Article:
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A REALLY IN-DEPTH REVIEW of Documenta 13 is probably an impossible task--a task made intentionally impossible?--considering the outlandish size of this show, and considering how many events took place long after the opening, some of them even on other continents. My first and most general criticism, then, is that the project's gargantuan scale at times struck me as redolent less of generosity than of gluttony--not exactly a curatorial virtue in our age of austerity. With offshoots in Cairo, Kabul, and Banff, Canada, and with a sprawling cast of participants including but not limited to artists, curators, poets, and scientists, the exhibition felt positively cosmic in ambition. The show was dedicated, in curator Carolyn Christov-Bakargiev's words, "to artistic research and forms of imagination that explore commitment, matter, things, embodiment, and active living in connection with, yet not subordinated to, theory," and the reigning logic was one of juxtaposing, associating, and amassing: a festival of inclusion, with its self-described "Brain," in the rotunda of the Fridericia n um, especially devoted to bringing together "a number of artworks, objects, and documents ... in lieu of a concept." This was not the only aspect of the show that brought Roger Buergel and Ruth Noack's Documenta 12 to mind, and it may prove productive to consider both projects in dialogue. The primary commonalities concern the elastic notion. of artistic research and its relationship to the notion of a curatorial master plan or ubertheme--or, more precisely, perhaps, to the absence thereof. However, it may he more enlightening to consider the considerable differences--telling disparities in temperament that surfaced during the events' respective opening weekends. During the gray, damp first days of the 2007 edition, the mood of the audience was one of chagrined befuddlement and outright irritation, and the critical response was correspondingly cool. By contrast, although the weather was only marginally more benevolent during the opening of Documenta 13, the general atmosphere (though not necessarily the mood of the art on display) was one of carefree relaxation and good humor, with no discernible rumors of mass cancellation on the part of the collector-and-dealer community. Whereas Buergel and Noack's Documenta did not care to hide its disdain for the power of commerce, and whereas theirs was very much an exhibition trying to make sense of art's role in a world in thrall to the hysterical rhetoric of boundless economic growth, i.e., the world as we knew it before the global financial crisis, Documenta 13's relationship to the art market, like most of its relations, has been more ambivalent.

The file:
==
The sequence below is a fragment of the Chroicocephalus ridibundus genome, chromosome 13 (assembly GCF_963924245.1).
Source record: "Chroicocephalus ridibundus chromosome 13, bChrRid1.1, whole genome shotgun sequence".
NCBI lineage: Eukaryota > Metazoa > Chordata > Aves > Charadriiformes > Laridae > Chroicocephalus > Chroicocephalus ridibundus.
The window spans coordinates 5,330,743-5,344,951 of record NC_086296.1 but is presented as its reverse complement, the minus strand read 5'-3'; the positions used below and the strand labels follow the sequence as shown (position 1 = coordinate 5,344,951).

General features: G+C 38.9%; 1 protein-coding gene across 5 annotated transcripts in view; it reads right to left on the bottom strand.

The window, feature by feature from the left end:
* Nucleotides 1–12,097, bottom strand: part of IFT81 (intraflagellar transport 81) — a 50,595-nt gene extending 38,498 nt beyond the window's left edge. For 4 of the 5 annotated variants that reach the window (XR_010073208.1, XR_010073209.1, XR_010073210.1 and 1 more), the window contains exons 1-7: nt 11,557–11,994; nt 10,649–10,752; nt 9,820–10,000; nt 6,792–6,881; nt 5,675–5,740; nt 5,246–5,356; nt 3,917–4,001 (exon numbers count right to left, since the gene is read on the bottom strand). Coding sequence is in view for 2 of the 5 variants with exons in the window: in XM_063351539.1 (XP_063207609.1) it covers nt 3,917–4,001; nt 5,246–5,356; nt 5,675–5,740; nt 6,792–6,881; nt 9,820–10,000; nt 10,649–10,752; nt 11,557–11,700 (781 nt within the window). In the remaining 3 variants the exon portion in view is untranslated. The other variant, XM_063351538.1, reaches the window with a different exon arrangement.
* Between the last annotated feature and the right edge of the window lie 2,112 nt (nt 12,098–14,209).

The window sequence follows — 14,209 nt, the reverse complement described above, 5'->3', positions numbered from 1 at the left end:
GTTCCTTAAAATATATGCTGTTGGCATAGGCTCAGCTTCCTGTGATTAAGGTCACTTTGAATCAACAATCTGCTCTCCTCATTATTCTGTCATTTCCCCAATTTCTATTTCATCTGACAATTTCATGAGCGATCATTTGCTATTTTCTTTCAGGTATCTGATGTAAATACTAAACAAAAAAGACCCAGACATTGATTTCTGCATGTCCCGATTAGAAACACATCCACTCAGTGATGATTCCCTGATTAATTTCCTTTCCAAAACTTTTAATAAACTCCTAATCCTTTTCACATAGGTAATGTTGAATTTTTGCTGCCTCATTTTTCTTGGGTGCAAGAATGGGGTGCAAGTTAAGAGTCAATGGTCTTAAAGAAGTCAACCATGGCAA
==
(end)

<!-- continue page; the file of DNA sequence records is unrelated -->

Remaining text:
In any case, engineering an ambience as pleasant as Kassel's this past June was undoubtedly quite a feat, especially considering the proposed conceptual centrality of war, trauma, and loss to the whole curatorial endeavor. But then again, loss does entail the possibility of renewal, a blank slate wiped pristinely clean--it creates light. The inherent duality of such lightness (lucidity versus vacuity, luminescence or triviality, lightness of touch and slightness of build) was certainly rendered with conviction and to enchanting effect on the mostly empty ground floor of a very well-curated Fridericianum, where Ryan Gander's invisibly generated breeze (I Need Some Meaning I Can Memorize /The Invisible Pull, 2012) literally blew a breath of fresh air through one of the oldest museums in the world. Along with a handful of other leitmotifs, air--the ambient, the atmospheric, the ethereal, and figures of some invisibly felt presence--proved to be something of a recurring theme in a seemingly themeless exhibition. It returned, for instance, in Geoffrey Farmer's astounding Leaves of Grass, 2012, a 130-foot-long collage installation inside the Neue Galerie made up of thousands of paper cuttings from half a century's worth of Life magazine--the autumnal foliage of half an American century fluttering softly in the winds of time. It made itself felt in the whispers of Janet Cardiff and George Bures Miller's disorienting audio guide to the. Hauptbahnhof (Alter Bahnhof Video Walk, 2012) and in the immersive new age-style sound tracks that could be heard around Kassel's converted railway station--accompanying Tejal Shah's and Jessica Warboys's multimedia musings on the magic of unicorns and megaliths, for example. Farther down the tracks, Susan Philipsz's Study for Strings, 2012, a sound installation based on Pavel Haas's 1943 composition of the same title, could be heard circling above a deserted platform. The End of Summer, 2012, a large-scale, multiroom installation by Haris Epaminonda and Daniel Gustav Cramer inside a building adjacent to the Hauptbahnhof, was especially emblematic in this regard, its wondrous ambience of innocuous uncanniness convincingly demonstrating that atmospherics ("air") counted for much more in this year's Documenta than anything as retrograde, linear, and doctrinaire as "theme," let alone theorems. The installation's overall effect was one of dazed though not unpleasant confusion--a vibe of spacious scatter that only the taut focus of an insulated viewing environment could dispel, which is perhaps why both the Otolith Group's The Radiant, 2012, a Markeresque, peerlessly scored film essay "about" the aftermath of the Fukushima nuclear disaster, and Willie Doherty's brooding, visceral Secretion, 2012, stood out with such singular conviction.